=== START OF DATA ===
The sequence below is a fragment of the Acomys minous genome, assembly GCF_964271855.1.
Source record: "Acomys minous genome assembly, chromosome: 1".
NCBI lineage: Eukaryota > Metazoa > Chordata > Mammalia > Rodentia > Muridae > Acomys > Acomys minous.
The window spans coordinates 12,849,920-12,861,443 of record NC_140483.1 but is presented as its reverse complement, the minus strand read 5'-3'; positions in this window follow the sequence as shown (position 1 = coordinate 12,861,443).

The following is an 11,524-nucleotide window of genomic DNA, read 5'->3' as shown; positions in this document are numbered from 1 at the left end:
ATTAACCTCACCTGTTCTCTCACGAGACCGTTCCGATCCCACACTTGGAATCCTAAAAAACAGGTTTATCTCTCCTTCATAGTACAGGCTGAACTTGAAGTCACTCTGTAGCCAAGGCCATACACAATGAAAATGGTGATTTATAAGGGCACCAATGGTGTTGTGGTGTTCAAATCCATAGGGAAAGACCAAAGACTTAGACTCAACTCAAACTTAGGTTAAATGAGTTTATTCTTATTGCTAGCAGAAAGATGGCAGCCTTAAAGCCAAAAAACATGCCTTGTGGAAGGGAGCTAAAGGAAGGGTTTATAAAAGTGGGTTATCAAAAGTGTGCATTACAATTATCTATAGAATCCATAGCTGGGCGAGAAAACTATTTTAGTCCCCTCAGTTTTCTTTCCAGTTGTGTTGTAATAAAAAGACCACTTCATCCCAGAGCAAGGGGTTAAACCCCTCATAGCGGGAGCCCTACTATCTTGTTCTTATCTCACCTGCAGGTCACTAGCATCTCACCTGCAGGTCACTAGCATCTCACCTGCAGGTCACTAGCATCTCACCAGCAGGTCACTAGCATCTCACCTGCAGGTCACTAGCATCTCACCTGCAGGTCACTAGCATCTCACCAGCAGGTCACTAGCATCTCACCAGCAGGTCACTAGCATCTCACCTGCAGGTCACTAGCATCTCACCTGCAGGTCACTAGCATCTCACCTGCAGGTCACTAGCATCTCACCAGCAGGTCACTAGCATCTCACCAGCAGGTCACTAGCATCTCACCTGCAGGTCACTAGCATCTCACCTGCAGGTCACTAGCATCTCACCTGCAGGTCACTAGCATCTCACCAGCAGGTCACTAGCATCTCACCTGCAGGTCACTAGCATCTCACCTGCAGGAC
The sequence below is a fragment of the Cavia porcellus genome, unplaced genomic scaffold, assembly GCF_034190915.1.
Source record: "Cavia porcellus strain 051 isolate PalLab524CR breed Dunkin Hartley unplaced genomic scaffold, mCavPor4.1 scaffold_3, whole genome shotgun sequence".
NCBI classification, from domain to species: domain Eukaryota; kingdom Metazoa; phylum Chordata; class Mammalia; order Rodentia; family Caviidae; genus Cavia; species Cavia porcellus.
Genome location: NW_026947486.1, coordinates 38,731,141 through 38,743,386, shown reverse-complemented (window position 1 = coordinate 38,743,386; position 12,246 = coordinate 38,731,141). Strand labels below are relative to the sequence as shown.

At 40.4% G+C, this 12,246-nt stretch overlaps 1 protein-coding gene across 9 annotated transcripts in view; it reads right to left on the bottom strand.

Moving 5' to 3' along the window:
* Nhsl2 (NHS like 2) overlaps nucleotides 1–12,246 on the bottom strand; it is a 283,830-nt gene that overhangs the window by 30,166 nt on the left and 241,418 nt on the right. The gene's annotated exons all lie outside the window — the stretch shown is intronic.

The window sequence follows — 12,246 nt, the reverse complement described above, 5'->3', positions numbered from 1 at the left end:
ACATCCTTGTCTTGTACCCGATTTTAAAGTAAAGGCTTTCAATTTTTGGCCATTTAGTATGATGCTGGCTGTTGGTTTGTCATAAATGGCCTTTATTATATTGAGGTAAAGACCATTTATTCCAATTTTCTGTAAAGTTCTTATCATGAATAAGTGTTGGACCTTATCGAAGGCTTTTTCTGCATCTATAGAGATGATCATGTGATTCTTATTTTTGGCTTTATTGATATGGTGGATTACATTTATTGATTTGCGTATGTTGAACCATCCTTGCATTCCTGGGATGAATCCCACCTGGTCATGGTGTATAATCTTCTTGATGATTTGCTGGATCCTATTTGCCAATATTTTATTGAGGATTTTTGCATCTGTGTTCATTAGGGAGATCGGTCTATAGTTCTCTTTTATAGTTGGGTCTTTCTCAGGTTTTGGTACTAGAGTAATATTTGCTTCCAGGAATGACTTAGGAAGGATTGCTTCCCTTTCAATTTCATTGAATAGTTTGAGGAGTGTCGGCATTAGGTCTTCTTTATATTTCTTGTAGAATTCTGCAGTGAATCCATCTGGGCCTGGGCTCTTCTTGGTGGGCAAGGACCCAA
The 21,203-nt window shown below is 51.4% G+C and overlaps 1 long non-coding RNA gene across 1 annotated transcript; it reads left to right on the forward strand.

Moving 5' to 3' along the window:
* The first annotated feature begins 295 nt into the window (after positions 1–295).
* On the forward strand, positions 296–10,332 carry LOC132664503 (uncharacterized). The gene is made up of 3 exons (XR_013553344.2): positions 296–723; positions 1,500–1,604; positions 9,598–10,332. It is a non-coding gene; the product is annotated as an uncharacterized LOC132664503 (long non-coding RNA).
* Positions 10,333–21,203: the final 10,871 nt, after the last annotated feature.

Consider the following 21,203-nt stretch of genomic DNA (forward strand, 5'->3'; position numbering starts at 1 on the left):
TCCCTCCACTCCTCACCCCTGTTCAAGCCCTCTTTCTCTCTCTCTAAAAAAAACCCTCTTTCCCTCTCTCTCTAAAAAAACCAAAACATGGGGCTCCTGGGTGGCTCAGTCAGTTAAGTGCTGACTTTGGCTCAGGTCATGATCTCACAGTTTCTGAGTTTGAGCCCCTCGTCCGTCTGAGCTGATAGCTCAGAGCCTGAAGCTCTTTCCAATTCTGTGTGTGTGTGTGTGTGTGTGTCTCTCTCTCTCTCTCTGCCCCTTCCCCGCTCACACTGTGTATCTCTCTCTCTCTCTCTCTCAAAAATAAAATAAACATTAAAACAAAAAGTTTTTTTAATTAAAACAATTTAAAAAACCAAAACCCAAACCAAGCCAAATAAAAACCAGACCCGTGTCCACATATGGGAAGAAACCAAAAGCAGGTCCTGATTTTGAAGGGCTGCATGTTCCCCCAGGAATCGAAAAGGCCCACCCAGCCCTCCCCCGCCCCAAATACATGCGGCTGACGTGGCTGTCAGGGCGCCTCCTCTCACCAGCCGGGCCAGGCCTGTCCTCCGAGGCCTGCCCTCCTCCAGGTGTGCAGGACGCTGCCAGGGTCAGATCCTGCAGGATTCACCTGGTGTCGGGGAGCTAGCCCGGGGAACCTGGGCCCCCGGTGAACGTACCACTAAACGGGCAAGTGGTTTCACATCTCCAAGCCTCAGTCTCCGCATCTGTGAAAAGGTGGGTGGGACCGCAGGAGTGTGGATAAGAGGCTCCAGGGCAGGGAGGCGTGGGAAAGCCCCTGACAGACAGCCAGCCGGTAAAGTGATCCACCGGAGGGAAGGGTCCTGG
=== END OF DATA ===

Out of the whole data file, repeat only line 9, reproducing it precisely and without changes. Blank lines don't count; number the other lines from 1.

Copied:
NCBI classification, from domain to species: domain Eukaryota; kingdom Metazoa; phylum Chordata; class Mammalia; order Rodentia; family Caviidae; genus Cavia; species Cavia porcellus.